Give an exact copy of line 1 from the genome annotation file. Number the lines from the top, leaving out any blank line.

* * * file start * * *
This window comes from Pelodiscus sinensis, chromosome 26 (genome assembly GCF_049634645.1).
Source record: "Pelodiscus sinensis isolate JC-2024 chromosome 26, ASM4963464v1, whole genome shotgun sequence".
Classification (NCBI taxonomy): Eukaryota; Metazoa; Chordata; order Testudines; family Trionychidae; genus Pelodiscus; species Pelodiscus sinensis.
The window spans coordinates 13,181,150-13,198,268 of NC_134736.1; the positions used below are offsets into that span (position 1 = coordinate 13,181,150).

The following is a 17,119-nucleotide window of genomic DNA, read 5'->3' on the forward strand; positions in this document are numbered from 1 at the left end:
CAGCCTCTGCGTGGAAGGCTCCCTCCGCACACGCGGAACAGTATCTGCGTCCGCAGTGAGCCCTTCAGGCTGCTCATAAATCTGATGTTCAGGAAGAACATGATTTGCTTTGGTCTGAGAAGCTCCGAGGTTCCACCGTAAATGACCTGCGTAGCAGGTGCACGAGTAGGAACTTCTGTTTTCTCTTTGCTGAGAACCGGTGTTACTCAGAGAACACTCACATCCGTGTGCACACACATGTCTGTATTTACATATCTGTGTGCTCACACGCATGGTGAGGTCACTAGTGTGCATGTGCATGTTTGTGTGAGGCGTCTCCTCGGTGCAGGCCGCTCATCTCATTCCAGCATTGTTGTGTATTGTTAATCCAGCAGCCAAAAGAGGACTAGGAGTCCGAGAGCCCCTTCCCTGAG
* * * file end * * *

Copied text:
This window comes from Pelodiscus sinensis, chromosome 26 (genome assembly GCF_049634645.1).